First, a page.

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The North Atlantic Oscillation in General Circulation Models

PI: Kenneth R. Sperber
Institution: Lawrence Livermore National Laboratory / PCMDI
Additional Investigators: Peter J. Gleckler, James S. Boyle
The simulation of the North Atlantic Oscillation (NAO) will be evaluated in control and climate change simulations in anticipation of the IPCC Fourth Assessment Report. The observed NAO is defined using monthly sea-level pressure anomalies over the Atlantic sector from the National Centers for Environmental Prediction/National Center for Atmospheric Research (NCEP/NCAR) Reanalysis. Sea-level pressure from the models is projected onto the observed modes to ensure that a standardized analysis is performed by comparing to a common metric. The principal components obtained from each of the models will be regressed against other variables, including but not limited to, sea-level pressure, surface air temperature, sea-surface temperature, and precipitation to evaluate the space-time variability of the NAO in the models. Additionally, the NAO influence on the extratropical storm tracks will be investigated. The available climate change scenario runs will be analyzed to assess anthropogenically forced perturbations to the NAO in space and time.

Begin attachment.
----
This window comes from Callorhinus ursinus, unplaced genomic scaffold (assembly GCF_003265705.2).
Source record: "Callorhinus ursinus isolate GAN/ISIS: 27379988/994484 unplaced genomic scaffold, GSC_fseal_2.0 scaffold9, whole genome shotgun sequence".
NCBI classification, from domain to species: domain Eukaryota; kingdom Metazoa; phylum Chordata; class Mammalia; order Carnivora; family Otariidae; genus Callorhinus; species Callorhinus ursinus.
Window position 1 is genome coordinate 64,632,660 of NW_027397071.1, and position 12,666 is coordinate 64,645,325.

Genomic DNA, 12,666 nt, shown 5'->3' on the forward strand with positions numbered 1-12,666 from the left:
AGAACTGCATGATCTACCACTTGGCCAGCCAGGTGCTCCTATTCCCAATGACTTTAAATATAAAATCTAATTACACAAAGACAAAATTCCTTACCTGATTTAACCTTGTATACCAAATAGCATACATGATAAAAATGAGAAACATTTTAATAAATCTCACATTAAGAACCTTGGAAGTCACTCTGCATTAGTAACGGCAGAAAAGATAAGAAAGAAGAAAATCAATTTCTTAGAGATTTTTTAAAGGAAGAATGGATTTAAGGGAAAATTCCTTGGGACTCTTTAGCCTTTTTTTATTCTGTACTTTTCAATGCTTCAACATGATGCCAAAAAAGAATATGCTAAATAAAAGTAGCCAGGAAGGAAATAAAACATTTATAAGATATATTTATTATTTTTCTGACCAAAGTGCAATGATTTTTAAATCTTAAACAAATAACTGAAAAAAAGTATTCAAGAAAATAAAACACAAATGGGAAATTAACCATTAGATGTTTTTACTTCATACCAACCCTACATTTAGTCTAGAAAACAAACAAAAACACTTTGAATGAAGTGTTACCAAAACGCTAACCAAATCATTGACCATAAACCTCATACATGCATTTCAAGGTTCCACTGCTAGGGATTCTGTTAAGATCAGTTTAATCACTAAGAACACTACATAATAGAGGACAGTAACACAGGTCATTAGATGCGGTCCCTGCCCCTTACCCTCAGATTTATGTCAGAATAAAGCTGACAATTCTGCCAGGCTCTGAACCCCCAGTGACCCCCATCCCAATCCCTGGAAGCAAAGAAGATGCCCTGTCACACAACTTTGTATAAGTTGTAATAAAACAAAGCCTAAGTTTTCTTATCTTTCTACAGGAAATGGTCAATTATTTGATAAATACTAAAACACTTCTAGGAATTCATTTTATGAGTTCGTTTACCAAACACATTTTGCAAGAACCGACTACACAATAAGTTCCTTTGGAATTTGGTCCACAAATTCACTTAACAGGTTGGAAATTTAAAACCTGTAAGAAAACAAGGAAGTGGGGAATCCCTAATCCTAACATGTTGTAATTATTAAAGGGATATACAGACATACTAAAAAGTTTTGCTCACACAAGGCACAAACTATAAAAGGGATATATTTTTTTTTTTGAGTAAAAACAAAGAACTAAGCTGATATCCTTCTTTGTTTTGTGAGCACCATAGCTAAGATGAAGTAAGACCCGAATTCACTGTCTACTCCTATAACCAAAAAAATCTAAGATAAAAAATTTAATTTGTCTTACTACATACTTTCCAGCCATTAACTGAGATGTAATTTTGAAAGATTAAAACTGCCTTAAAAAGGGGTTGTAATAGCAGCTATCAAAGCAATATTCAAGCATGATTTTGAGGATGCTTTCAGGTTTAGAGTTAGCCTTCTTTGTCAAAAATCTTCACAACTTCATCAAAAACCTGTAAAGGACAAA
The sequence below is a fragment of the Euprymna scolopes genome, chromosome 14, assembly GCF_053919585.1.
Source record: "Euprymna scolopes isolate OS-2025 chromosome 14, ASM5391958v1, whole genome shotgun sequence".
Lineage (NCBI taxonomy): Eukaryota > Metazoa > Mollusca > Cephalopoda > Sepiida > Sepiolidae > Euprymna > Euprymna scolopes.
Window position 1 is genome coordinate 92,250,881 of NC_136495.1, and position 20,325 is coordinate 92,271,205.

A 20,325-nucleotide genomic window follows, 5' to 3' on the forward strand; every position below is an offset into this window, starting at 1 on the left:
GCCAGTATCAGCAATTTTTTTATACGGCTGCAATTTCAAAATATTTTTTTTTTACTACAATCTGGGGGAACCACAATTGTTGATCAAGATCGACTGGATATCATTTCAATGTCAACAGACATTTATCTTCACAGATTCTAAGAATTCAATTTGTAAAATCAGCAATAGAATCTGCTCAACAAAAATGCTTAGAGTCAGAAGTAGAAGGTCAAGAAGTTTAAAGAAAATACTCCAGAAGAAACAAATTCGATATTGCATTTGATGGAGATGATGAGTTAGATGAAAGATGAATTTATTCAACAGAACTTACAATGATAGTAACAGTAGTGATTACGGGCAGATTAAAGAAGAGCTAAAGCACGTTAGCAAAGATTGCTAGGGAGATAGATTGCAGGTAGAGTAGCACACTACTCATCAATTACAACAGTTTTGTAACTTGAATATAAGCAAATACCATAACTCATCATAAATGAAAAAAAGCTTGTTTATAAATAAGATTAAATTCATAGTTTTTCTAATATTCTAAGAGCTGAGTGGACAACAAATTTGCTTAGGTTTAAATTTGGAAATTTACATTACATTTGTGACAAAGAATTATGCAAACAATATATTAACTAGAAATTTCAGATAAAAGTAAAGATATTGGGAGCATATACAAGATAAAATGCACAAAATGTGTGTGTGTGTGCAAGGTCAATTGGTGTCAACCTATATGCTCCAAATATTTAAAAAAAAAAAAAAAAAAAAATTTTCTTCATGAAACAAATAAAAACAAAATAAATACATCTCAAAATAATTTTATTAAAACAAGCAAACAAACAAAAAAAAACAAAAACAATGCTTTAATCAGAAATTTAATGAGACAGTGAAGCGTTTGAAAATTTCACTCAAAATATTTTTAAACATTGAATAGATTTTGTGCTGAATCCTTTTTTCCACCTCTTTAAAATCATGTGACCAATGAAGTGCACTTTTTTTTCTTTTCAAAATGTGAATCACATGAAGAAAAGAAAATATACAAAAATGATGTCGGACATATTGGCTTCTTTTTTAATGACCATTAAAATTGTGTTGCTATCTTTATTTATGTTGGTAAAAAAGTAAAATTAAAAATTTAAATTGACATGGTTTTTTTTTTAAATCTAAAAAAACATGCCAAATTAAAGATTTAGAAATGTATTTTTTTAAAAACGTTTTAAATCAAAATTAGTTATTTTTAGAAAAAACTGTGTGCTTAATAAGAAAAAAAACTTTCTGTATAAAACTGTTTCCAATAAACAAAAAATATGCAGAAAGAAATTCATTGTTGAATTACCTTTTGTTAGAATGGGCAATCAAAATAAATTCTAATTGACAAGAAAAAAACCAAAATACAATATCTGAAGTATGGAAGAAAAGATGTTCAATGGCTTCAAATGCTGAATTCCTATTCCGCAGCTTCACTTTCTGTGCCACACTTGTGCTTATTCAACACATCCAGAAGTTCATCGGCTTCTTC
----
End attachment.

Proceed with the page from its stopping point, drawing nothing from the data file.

From a previous analysis of CMIP2+ control integrations we found that the North Atlantic Oscillation was well represented (AchutaRao et al. 2004, An Appraisal of Coupled Climate Models, PCMDI Technical Report, UCRL-TR-202550). The spatial pattern of the large-scale surface air temperature response to the sea-level pressure perturbation over the Atlantic is akin to that observed, with the spatial error indicating the model response is not as strong as observed. This shortcoming was systematic across the models analyzed, and it was suggested that improvement in the extratropical flow will improve this aspect of the NAO response. Our previous analysis of the CMIP2+ models provides a benchmark against which the new IPCC runs can be compared to determine whether the simulation of the NAO has improved during the course of model development.

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